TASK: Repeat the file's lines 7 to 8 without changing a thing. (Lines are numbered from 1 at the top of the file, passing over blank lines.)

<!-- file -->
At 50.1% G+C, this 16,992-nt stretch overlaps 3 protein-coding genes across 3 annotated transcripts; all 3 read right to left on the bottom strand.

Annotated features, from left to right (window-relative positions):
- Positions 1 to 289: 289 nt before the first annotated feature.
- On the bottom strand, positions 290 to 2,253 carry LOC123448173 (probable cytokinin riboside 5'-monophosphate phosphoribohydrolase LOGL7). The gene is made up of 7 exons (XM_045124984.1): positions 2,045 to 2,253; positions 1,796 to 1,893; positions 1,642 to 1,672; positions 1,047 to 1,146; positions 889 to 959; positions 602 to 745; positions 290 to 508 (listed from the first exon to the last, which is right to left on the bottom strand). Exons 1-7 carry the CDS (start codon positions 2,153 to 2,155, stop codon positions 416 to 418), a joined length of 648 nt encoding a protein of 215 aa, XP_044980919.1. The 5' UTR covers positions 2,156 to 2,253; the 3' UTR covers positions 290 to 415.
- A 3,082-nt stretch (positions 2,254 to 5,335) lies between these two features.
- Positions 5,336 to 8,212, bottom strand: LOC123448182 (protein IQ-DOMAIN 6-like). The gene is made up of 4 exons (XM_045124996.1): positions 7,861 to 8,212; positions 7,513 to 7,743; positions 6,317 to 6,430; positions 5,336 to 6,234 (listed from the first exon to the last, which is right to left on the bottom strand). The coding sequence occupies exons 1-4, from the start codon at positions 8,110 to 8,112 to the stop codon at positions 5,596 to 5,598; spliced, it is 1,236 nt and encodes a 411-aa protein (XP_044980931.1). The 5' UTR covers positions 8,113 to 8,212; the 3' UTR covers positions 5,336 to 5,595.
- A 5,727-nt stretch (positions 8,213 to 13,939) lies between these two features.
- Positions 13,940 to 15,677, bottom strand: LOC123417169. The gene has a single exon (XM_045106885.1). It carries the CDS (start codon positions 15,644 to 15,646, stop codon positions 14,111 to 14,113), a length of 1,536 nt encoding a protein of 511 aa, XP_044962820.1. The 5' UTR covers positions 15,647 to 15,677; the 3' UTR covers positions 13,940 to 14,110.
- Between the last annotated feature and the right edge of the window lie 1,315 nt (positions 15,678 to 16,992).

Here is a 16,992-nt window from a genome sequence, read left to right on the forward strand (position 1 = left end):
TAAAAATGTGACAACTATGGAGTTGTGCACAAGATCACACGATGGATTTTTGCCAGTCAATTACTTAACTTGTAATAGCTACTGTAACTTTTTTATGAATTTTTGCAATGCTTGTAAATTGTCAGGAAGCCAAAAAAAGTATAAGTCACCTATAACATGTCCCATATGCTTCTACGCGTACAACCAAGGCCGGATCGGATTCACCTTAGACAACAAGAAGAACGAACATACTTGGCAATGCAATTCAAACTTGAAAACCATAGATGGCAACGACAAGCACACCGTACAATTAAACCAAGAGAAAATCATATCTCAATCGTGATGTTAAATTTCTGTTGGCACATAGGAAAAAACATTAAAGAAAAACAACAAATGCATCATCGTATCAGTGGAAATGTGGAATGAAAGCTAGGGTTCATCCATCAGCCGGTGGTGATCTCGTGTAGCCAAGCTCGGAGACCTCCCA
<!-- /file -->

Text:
- A 5,727-nt stretch (positions 8,213 to 13,939) lies between these two features.
- Positions 13,940 to 15,677, bottom strand: LOC123417169. The gene has a single exon (XM_045106885.1). It carries the CDS (start codon positions 15,644 to 15,646, stop codon positions 14,111 to 14,113), a length of 1,536 nt encoding a protein of 511 aa, XP_044962820.1. The 5' UTR covers positions 15,647 to 15,677; the 3' UTR covers positions 13,940 to 14,110.